• As of 2 May, over 5.6 million refugees have fled Ukraine (over 3M to Poland, 836,173 to Romania, 448,170 to Republic of Moldova, 534,821 to Hungary, and over 1M to other countries).
• 40% of the targeted UNICEF-UNHCR Blue Dots have been established: 23 in total (7 Moldova, 7 Romania, 4 Poland, 2 Italy, 2 Bulgaria, 1 Slovakia) with capacity of reaching up to 1,000 people, including 500 children a day with referrals, protection services, identification and reunification, Mental Health and Psychosocial support (MHPSS), social protection, education, health and WASH.
• In partnership with City of Warsaw, a detailed work plan was developed for UNICEF support programmes in the amount of USD 6.5M targeting 1,880 professionals, 5,500 parents/caregivers and 15,000 children.
• Youth-engagement partner, the World Organization of the Scout Movements, held the first partner kick-off meeting in Poland with representatives from across the 9 partner countries.
• As of 29 April, UNICEF has USD 125.7 million available against its USD 324.7 million ask for the refugee response. UNICEF appreciates the generous contributions from public and private sector donors
Regional Situation Overview & Humanitarian Needs
Since last week, 280,264 people left Ukraine for Europe, bringing the number of refugees in Europe to 5,597,483 million (as of 2 May). Over half arrived in Poland (over 3 million people), with significant caseloads in Romania (836,173), Moldova (448,170), Hungary (534,821), Slovak Republic (382,024), and Belarus (25,002) (see map - percentages based on UNHCR Portal). Meanwhile, 1,384,500 Ukrainians are reported to have returned to Ukraine,3 although it is too early to forecast migration trends given the volatility of the situation in Ukraine.
The estimate number of children on the move vary. In Poland, 50% of refugees are children. In Romania, children make up 35% of the refugee population (233,949, with 126,333 girls, and 107,616 boys), with 2,686 unaccompanied children identified to date. In Moldova, 35% of refugees are also children, but of the 93,914 refugees who have remained in the country, 51% are children.
Facilitated by the activation of the European Union (EU) Temporary Protection Directive4 since the beginning of the war, 539,821refugees have entered Hungary; 106,597 arrived in Italy (52% women, 35% children), and 16,719 went to Croatia (49,6% women, 35% children) with 67% having registered for temporary protection status in the country.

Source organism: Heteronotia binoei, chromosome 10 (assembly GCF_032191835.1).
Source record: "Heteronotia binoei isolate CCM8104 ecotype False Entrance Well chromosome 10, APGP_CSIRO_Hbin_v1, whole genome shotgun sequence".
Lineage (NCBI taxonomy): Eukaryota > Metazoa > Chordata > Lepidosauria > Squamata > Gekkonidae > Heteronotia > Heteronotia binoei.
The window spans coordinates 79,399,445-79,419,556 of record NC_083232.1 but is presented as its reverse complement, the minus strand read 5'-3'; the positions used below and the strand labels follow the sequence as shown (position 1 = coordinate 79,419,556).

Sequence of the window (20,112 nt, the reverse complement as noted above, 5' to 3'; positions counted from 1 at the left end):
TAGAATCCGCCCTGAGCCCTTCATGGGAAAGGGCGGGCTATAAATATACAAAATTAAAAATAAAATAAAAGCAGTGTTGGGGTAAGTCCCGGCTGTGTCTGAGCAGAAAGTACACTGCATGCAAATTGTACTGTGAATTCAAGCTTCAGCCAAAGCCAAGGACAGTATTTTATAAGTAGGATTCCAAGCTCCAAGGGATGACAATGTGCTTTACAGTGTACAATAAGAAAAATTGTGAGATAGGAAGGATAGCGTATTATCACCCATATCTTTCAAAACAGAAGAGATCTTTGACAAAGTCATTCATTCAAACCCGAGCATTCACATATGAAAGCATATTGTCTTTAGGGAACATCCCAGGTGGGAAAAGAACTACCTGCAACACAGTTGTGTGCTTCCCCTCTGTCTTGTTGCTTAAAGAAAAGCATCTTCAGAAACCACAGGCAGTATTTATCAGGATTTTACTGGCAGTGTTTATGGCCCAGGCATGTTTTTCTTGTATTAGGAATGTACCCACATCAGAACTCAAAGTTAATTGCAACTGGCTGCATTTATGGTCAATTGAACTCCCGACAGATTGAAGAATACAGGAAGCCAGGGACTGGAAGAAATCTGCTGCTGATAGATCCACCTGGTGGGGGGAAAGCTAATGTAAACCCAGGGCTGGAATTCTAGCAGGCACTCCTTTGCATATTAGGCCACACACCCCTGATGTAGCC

Of the 233,474 refugees who went to Bulgaria; 101,354 have remained in the country (68,405 children) and 83% currently have the status of temporary protection and are entitled to receive a one-time social assistance of approximately USD 200.
In the Czech Republic, almost 300,000 special visas have been granted to Ukrainian refugees and 162,000 refugees have requested the humanitarian cash allowance of CZK 5,000 from the state (94% has been processed).
Reception capacity in hosting countries also varies. In Moldova, 70% stay with family/friends.
In Croatia, 89% are staying in private accommodations and the remaining in reception/collective centres.
In the Czech Republic, a financial assistance of 125 euros per month is given for people hosting refugees. In Bulgaria, with the beginning of tourism season and the end of the state humanitarian accommodation program, refugees living in hotels for free will need to leave them on May 31. About 1,500 beds in municipal or state dormitories will be provided for those unable to work, but many will have to look for housing on their own.
The government is working on a contingency plan and needs assessment to offer necessary support with a priority for the people with health conditions. In Italy, child protection and GBV concerns linked to informal accommodation provided by the hosting communities have been raised. A cash transfer program has been created for those who have applied for a residence permit for temporary protection and have found independent accommodation even with relatives, friends or host families.